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Monday, 20 July 2009
Sister Of Disappeared U.S. Citizen Says White House Has Let Her Down

Olga Weisfeiler, who has been fighting to learn the truth of her brother Boris’s disappearance in Chile 25 years ago, this week decried the lack of interest and support given her by U.S. officials.
Boris Weisfeiler
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Despite evidence that Weisfeiler - a University of Pennsylvania mathematics professor vacationing in Chile - was arrested by Augusto Pinochet’s military and brought to a torture center, his case has yet to be declared a human rights violation by Chile’s courts or government.

Ms. Weisfeiler told The Santiago Times over the weekend that within the past four months each of the United States’ foremost three executives – Secretary of State Hillary Clinton, Vice President Joe Biden, and President Barack Obama – has met with Chilean President Michelle Bachelet, yet none expressed concern about the Weisfeiler case to Bachelet.

Ms. Weisfeiler attributed the investigation’s lack of progress to a failure in Chile’s judicial system and has been counting on U.S. aid to discover what happened to her brother, the sole U.S. citizen to disappear in Chile during the Pinochet era. During the 17-year Pinochet regime more than 1,100 individuals were “disappeared” by state security forces fighting leftist “terrorism.”

“I want the United States to push Chile’s government to authorize FBI participation in the investigation, and to reclassify her brother’s case as an acknowledged human rights violation,” said Ms. Weisfeiler.

Ms. Weisfeiler said, however, that the new U.S. administration has let her down. She, with the help of U.S. Congressman Barney Frank and U.S. Senator Ted Kennedy, repeatedly asked the U.S. executives to press Bachelet into concrete action in the investigation of her brother’s disappearance – all to no avail.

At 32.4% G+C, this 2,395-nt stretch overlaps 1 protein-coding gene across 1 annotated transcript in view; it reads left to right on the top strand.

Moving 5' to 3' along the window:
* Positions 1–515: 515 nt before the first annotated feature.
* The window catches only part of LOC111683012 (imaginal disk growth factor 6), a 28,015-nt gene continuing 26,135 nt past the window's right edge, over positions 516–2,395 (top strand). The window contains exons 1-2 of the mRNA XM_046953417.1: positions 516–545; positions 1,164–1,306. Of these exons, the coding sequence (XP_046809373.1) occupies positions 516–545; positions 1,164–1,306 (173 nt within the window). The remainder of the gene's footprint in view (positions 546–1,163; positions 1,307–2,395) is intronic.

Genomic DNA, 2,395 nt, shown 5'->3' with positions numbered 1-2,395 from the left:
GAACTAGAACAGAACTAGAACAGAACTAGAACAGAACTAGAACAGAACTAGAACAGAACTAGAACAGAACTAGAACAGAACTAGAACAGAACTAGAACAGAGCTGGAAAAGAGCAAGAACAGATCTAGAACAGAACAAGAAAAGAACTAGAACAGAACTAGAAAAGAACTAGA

“Mr. President Obama, I am pleading to you to do everything possible during your upcoming June meeting with President Bachelet to change the approach to the investigation of the Weisfeiler case,” wrote Ms. Weisfeiler in her June 2 letter to Obama. “Just a few words from you could lead to the discovery of my brother’s fate.”

Ms. Weisfeiler learned from Chilean press members at Obama’s June 23 meeting with Bachelet in Washington D.C., however, that the U.S. president did not bring up the subject of her brother’s investigation.

Nor did Vice-President Biden during his meeting with Bachelet at the April 27 Progressive Governance Conference in Chile, despite his access to a full brief on the Weisfeiler case prepared for him by the U.S. embassy in Santiago.

Ms. Weisfeiler worries that as more time passes, the investigation into her brother’s disappearance will become increasingly more difficult. This January will mark the 25th anniversary of the avid outdoorsman’s disappearance while on a hiking trip near the Argentine border in southern Chile. Pinochet-era authorities concluded in a cursory investigation that the 43-year-old U.S. citizen had drowned in the Ñuble River, Region XIII.

But U.S. documents, held as classified until 2000, told a different story.